Living with TB
Does Tuberculosis (TB) spread through a handshake? Used utensils? Or clothes? Is it ok to live around someone who has TB?
To begin with, TB doesn’t spread through handshakes, shared utensils, clothes, hugging, or kissing. TB bacteria spread through the air when an infected person coughs, speaks or sings. When inhaled, the bacteria settle in the lungs and spreads through the blood to different parts of the body like kidney, spine, and brain. However, not everyone infected becomes sick. People who have active TB, are able to spread the bacteria. While those who have latent TB cannot.
Living with TB can take a toll on people, whether it is you getting an infection or if you happen to be living or working with someone who has it. TB is treatable and yet, misinformation, coupled with misdiagnosis by general physicians, makes TB somewhat of a dreaded disease. In India, TB is generally associated with populations belonging to lower socioeconomic status but the truth is that anyone can get TB and having the right information can both reduce the period of treatment and prevent TB from spreading.
The foremost challenge is diagnosing TB. First, one could be infected with TB and still not have symptoms for long periods of time. This is when the TB bacteria is sleeping in the body (latent) and not actively spreading (active). However, both forms of TB need treatment.
Next, TB in the early stages is generally confused with common cough and fever and obviously, cannot be treated with the same medicine. Antibiotics for cough prescribed during this period can increase the body’s resistance to TB medicines increasing the complexity in treatment.
So what should one really do?
For starters, if the cough has stayed for more than 3-weeks, it could be TB and one should visit a chest specialist without delay. An X-ray is a good indicator of TB considering other tests may or may not detect active forms.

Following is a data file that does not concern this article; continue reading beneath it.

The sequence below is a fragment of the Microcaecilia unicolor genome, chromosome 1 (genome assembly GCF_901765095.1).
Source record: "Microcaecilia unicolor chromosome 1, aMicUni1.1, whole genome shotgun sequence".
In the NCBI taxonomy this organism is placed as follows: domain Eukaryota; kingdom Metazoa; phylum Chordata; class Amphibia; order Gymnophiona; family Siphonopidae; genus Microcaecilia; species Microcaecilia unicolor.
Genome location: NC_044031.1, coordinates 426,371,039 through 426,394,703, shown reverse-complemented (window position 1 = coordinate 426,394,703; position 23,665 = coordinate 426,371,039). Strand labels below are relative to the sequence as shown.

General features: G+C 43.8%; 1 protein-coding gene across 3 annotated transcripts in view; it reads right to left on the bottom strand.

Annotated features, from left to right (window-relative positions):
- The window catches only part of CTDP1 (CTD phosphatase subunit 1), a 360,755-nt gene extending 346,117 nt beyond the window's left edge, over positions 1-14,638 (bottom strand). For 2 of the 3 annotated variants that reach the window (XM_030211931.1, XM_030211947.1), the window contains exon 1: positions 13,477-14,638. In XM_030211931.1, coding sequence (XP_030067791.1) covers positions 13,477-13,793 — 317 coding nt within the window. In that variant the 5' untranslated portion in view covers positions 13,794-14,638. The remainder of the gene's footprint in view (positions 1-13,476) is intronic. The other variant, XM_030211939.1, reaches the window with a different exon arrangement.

Once TB is detected, the best way to avoid complications is to take medicines regularly and complete the full course as prescribed. You also have to visit your doctor regularly to make sure the medicine is working and that your body is tolerating it.
If you have active TB, it will take about two to three weeks of being on medicine before you’re no longer contagious. In the meantime, you’ll want to avoid spreading the disease to others.
Close proximity for a prolonged period of time is the primary cause of TB spreading and this is why family or co-workers are most at risk. You can avoid contact with family members by staying in a different room to prevent the spread and take work leave till the doctor says you can go again. Using masks, good ventilation and maintaining hygiene can help check TB from spreading.
Most importantly, ensure that you complete the course of treatment for as long as the specialist tells you. TB bacteria grow slowly but also dies slowly. If you stop too early, the bacteria can become resistant to the medicine making TB much more difficult to treat. Commit to the full course of treatment.
Eating healthily and exercising regularly keep your immune system strong and general improvements in health can show a drastic reduction in TB cases. Eat and drink healthy, stay hydrated and avoid alcohol consumption.
Finally, if you are living with someone with active TB, you may be at risk of infection as well. It’s good to be careful considering not everyone who has been infected with TB develops illness right away. As mentioned earlier, the bacteria can stay in the body in the latent form and get active later. However, small children, young adults, elderly and people with weak immunity can develop TB illness more easily. If you’re living with someone diagnosed with TB, you should get a check-up done. If the bacteria is still latent, the treatment is much faster. Timely treatments are the best approach. In these cases, the doctors would suggest intermittent visits and tests every few months to make sure the bacteria is not present in the body.
Once again, it’s important to remember that TB although a serious disease, but if treated promptly and adequately, can be cured much faster without things getting complicated. Follow a good nutritional regimen, take medicines on time, talk to your family and friends, and don’t live in isolation thinking it’s the best option.